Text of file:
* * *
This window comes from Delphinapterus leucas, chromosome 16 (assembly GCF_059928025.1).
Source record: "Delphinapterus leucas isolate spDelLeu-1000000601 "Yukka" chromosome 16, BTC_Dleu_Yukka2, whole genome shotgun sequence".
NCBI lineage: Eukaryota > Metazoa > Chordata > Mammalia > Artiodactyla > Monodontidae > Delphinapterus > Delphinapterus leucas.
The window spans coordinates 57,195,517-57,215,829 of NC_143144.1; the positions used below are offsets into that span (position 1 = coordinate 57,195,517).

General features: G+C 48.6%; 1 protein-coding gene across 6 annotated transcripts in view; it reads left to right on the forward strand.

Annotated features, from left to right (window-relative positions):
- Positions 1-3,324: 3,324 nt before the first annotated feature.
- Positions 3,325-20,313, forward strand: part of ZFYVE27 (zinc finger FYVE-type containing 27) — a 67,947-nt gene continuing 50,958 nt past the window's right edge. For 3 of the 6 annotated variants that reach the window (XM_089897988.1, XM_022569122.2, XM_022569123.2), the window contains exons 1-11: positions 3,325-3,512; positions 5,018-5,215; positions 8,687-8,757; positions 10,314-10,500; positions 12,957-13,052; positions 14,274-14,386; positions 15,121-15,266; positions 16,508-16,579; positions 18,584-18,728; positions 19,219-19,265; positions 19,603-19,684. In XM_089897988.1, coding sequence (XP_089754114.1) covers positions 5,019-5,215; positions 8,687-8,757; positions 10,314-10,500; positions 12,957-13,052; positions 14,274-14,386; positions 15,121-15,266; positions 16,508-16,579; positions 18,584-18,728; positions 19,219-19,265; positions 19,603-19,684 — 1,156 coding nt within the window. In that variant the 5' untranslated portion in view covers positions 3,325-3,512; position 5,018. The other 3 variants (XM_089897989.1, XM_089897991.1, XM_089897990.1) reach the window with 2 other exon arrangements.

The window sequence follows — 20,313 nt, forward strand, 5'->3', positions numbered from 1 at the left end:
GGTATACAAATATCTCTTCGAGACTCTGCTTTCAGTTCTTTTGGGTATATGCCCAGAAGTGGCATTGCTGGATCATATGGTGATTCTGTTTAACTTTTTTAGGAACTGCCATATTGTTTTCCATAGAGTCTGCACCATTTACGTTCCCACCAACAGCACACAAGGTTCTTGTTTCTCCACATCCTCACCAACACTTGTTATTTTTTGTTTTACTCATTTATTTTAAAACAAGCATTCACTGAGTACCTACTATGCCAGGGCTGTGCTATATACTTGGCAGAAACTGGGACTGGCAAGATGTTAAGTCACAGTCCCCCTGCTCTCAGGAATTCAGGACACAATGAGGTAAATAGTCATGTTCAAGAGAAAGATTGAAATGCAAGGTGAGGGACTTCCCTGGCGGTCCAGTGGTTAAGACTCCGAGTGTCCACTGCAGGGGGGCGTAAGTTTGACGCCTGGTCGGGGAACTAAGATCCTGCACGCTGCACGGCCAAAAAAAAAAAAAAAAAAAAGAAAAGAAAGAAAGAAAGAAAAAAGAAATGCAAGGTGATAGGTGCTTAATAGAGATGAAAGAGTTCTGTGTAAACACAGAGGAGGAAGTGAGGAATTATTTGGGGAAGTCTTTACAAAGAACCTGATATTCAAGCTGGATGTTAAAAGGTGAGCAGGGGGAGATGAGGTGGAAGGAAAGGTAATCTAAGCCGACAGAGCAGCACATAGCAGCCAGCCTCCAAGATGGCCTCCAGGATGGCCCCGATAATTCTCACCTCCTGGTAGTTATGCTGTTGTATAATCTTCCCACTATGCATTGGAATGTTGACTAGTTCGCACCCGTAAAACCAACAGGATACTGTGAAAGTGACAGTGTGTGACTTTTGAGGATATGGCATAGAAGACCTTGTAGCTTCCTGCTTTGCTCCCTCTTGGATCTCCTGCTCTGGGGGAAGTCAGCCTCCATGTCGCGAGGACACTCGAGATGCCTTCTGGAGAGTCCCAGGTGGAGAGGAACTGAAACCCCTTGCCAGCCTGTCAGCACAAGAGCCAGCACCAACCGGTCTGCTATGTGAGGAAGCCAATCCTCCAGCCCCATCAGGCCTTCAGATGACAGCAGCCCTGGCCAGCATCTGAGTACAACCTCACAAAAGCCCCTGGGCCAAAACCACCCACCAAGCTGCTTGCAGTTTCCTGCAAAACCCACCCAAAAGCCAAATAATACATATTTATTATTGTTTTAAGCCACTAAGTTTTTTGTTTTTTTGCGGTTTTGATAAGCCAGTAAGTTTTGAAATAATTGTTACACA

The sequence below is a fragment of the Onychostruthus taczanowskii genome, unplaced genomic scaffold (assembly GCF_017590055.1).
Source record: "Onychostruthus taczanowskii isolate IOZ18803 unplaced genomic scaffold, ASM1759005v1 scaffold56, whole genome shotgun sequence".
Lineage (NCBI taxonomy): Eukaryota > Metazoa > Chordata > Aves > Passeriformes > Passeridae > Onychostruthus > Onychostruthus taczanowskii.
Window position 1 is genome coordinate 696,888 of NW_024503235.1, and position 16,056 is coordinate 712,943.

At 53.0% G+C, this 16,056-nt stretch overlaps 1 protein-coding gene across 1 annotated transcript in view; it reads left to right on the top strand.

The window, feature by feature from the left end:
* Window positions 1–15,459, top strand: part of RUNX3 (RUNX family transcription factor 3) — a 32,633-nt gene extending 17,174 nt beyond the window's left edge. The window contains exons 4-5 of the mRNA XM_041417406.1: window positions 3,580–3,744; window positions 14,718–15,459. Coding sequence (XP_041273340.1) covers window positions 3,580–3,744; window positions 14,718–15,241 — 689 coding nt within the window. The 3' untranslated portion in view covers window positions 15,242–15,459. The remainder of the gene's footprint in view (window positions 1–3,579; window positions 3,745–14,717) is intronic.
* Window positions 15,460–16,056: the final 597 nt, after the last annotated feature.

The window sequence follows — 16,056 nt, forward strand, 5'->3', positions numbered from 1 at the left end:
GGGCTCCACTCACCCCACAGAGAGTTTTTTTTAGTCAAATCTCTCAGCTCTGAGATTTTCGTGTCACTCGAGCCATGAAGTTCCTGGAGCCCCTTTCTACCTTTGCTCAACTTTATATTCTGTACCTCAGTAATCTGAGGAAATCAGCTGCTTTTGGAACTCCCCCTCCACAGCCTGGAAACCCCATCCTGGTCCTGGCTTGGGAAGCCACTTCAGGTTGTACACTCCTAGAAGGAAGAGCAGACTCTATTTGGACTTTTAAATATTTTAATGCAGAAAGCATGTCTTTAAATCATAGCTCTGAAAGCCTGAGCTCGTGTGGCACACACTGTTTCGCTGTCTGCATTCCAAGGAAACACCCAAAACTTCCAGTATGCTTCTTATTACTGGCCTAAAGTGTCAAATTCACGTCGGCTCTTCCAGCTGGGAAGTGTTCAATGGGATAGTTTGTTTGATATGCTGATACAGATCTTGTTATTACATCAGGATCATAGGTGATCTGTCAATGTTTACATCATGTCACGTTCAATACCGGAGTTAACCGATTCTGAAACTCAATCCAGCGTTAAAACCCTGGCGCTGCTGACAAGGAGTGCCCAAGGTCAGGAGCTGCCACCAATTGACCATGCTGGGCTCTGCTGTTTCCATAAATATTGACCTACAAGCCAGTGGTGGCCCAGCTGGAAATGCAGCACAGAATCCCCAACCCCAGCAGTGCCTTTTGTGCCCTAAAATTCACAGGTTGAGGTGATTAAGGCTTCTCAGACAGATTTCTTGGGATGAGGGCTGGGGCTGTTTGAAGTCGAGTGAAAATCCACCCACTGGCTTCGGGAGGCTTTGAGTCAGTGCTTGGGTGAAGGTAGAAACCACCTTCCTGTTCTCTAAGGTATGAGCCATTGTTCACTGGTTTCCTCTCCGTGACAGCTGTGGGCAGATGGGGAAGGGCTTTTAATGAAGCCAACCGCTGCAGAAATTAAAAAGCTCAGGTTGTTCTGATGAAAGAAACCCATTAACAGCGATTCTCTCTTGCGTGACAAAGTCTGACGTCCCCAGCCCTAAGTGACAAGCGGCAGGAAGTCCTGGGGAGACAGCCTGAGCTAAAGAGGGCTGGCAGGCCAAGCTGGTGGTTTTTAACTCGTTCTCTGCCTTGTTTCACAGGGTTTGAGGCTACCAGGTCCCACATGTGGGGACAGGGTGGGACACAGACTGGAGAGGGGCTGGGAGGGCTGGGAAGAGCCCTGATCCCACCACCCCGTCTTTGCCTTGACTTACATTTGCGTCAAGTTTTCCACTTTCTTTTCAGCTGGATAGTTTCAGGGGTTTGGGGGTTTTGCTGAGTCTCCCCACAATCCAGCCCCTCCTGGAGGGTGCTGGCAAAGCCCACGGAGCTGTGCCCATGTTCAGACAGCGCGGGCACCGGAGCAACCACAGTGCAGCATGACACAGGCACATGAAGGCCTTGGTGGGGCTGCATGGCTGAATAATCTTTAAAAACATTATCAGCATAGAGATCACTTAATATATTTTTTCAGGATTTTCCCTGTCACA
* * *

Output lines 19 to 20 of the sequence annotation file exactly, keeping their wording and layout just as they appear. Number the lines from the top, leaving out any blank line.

The window sequence follows — 16,056 nt, forward strand, 5'->3', positions numbered from 1 at the left end:
GGGCTCCACTCACCCCACAGAGAGTTTTTTTTAGTCAAATCTCTCAGCTCTGAGATTTTCGTGTCACTCGAGCCATGAAGTTCCTGGAGCCCCTTTCTACCTTTGCTCAACTTTATATTCTGTACCTCAGTAATCTGAGGAAATCAGCTGCTTTTGGAACTCCCCCTCCACAGCCTGGAAACCCCATCCTGGTCCTGGCTTGGGAAGCCACTTCAGGTTGTACACTCCTAGAAGGAAGAGCAGACTCTATTTGGACTTTTAAATATTTTAATGCAGAAAGCATGTCTTTAAATCATAGCTCTGAAAGCCTGAGCTCGTGTGGCACACACTGTTTCGCTGTCTGCATTCCAAGGAAACACCCAAAACTTCCAGTATGCTTCTTATTACTGGCCTAAAGTGTCAAATTCACGTCGGCTCTTCCAGCTGGGAAGTGTTCAATGGGATAGTTTGTTTGATATGCTGATACAGATCTTGTTATTACATCAGGATCATAGGTGATCTGTCAATGTTTACATCATGTCACGTTCAATACCGGAGTTAACCGATTCTGAAACTCAATCCAGCGTTAAAACCCTGGCGCTGCTGACAAGGAGTGCCCAAGGTCAGGAGCTGCCACCAATTGACCATGCTGGGCTCTGCTGTTTCCATAAATATTGACCTACAAGCCAGTGGTGGCCCAGCTGGAAATGCAGCACAGAATCCCCAACCCCAGCAGTGCCTTTTGTGCCCTAAAATTCACAGGTTGAGGTGATTAAGGCTTCTCAGACAGATTTCTTGGGATGAGGGCTGGGGCTGTTTGAAGTCGAGTGAAAATCCACCCACTGGCTTCGGGAGGCTTTGAGTCAGTGCTTGGGTGAAGGTAGAAACCACCTTCCTGTTCTCTAAGGTATGAGCCATTGTTCACTGGTTTCCTCTCCGTGACAGCTGTGGGCAGATGGGGAAGGGCTTTTAATGAAGCCAACCGCTGCAGAAATTAAAAAGCTCAGGTTGTTCTGATGAAAGAAACCCATTAACAGCGATTCTCTCTTGCGTGACAAAGTCTGACGTCCCCAGCCCTAAGTGACAAGCGGCAGGAAGTCCTGGGGAGACAGCCTGAGCTAAAGAGGGCTGGCAGGCCAAGCTGGTGGTTTTTAACTCGTTCTCTGCCTTGTTTCACAGGGTTTGAGGCTACCAGGTCCCACATGTGGGGACAGGGTGGGACACAGACTGGAGAGGGGCTGGGAGGGCTGGGAAGAGCCCTGATCCCACCACCCCGTCTTTGCCTTGACTTACATTTGCGTCAAGTTTTCCACTTTCTTTTCAGCTGGATAGTTTCAGGGGTTTGGGGGTTTTGCTGAGTCTCCCCACAATCCAGCCCCTCCTGGAGGGTGCTGGCAAAGCCCACGGAGCTGTGCCCATGTTCAGACAGCGCGGGCACCGGAGCAACCACAGTGCAGCATGACACAGGCACATGAAGGCCTTGGTGGGGCTGCATGGCTGAATAATCTTTAAAAACATTATCAGCATAGAGATCACTTAATATATTTTTTCAGGATTTTCCCTGTCACA